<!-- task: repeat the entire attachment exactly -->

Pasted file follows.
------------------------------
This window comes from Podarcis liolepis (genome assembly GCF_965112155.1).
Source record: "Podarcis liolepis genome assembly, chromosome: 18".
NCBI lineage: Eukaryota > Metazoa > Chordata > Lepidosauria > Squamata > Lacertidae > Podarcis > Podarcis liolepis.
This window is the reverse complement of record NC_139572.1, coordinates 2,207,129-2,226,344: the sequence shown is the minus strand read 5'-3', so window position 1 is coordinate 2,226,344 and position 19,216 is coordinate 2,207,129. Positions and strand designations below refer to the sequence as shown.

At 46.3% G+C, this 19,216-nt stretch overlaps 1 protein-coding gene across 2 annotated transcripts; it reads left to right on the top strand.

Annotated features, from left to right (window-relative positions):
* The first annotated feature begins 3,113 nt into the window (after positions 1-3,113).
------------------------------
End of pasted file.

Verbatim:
This window comes from Podarcis liolepis (genome assembly GCF_965112155.1).
Source record: "Podarcis liolepis genome assembly, chromosome: 18".
NCBI lineage: Eukaryota > Metazoa > Chordata > Lepidosauria > Squamata > Lacertidae > Podarcis > Podarcis liolepis.
This window is the reverse complement of record NC_139572.1, coordinates 2,207,129-2,226,344: the sequence shown is the minus strand read 5'-3', so window position 1 is coordinate 2,226,344 and position 19,216 is coordinate 2,207,129. Positions and strand designations below refer to the sequence as shown.

At 46.3% G+C, this 19,216-nt stretch overlaps 1 protein-coding gene across 2 annotated transcripts; it reads left to right on the top strand.

Annotated features, from left to right (window-relative positions):
* The first annotated feature begins 3,113 nt into the window (after positions 1-3,113).